Laurie David, producer of Al Gore's movie "An Inconvenient Truth," is taking her crusade to Middle America and Washington next year, setting her sights on convincing President Bush and average U.S. citizens to make changes to safeguard the planet.
LOS ANGELES Hollywood environmentalist Laurie David's fight to convince America of the dangers of global warming begins in her own bathrooms.
David, producer of Al Gore's movie "An Inconvenient Truth," is taking her crusade to Middle America and Washington next year, setting her sights on convincing President Bush and average U.S. citizens to make changes to safeguard the planet.
But first she had to deal with her preteen daughter, who stole toilet paper from friends, and comedian husband Larry David, a creator of "Seinfeld" and HBO's "Curb Your Enthusiasm," who rebelled when she switched to toilet tissue made from recycled consumer waste.
"I had a contest to see who in my family would complain first ... it was the husband, who complained bitterly," David said in an interview with Reuters last week.
David, 48, has overcome bigger obstacles, like convincing a reluctant Hollywood that there was wide interest, and money to be made, in "An Inconvenient Truth," a film about former vice president Gore's slide show on global warming.
The unlikely box-office hit was the third-largest grossing documentary of all time and is on the short list for an Academy Award nomination. The DVD version goes on sale this week.
While admitting to being nervous about Oscar season, David is moving on to her next headline event to "kick up the dirt" in mid-America and the nation's capital with one of the biggest names in music.
"Sheryl Crow and I are going to go out on her biodiesel tour bus, starting in Texas, and invite friends to join us on various stops," said David, speaking in the garden outside her Los Angeles-area home office overlooking the Pacific Ocean.
"We really want to go to places where people are not talking about these issues as much as they should be."
During 10 days in April, the two women will drive to Washington, D.C., for Earth Day, where she hopes some of her 525,000 virtual marchers -- people who have signed on to her Web site -- will join them in person.
"There is a window closing here," said David, citing experts like NASA climatologist James Hansen who say the world has 10 years to take action against global warming or face widespread climate disaster.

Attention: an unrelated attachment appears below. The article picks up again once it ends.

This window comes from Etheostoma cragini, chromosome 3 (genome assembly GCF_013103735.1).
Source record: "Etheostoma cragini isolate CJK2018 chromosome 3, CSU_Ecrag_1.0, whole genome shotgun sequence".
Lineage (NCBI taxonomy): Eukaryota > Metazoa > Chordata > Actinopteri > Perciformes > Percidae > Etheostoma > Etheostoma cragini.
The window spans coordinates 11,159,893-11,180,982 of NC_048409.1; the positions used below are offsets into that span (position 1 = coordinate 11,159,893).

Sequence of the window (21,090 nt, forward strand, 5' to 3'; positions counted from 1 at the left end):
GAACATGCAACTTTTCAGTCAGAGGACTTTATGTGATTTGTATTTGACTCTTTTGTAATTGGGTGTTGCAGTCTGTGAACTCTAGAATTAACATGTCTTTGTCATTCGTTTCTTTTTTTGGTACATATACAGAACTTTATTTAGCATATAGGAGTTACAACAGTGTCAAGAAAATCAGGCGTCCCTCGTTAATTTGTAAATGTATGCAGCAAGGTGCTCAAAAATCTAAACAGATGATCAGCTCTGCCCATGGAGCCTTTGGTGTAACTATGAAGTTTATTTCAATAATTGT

"If they say nine years or 10 years, I am thinking maybe it is five years because scientists are the most cautious people on the planet," David said.
GORE IN 2008?
Despite having spent most of her adult life around comedians as a talent manager and comedy producer, David can be awfully serious, especially when talking about the lack of leadership in Washington.
"The rest of the world is so much more engaged on this issue than the United States," she said. "We're the biggest cause of global warming pollution now and we are doing the least about it and that is not acceptable."
But she sees hope after the Democrats won control of Congress in the midterm elections and vowed to make the environment a priority.
"Action on global warming has to happen while the Bush administration is still in office," David said. "I am not waiting for 2008."
But looking toward the next elections, she said she would do anything to get Gore to make another run at the presidency after he was edged out by Bush in 2000.
"He's not planning on it for the moment but it would be one of my dreams to see him run for president again," David said.
Even with the shift in political power, David said her goal is unchanged: "To permeate popular culture in every way I can to get people to wake up to what is going on."
She believes Hollywood is doing an admirable job on fighting global warming, from studios like Warner Bros going green to celebrities like Leonardo di Caprio embracing the hybrid cars her family has been driving for years.
And what is Larry David's role in his wife's crusade? Well, he drives a hybrid on his HBO show, funds some of her activities and, perhaps most importantly, keeps her laughing.
"It is a bit of burden to feel like we have this giant problem and I personally feel like I have to do something about it," she said.
"If you can be married to a comedian, that's a good start."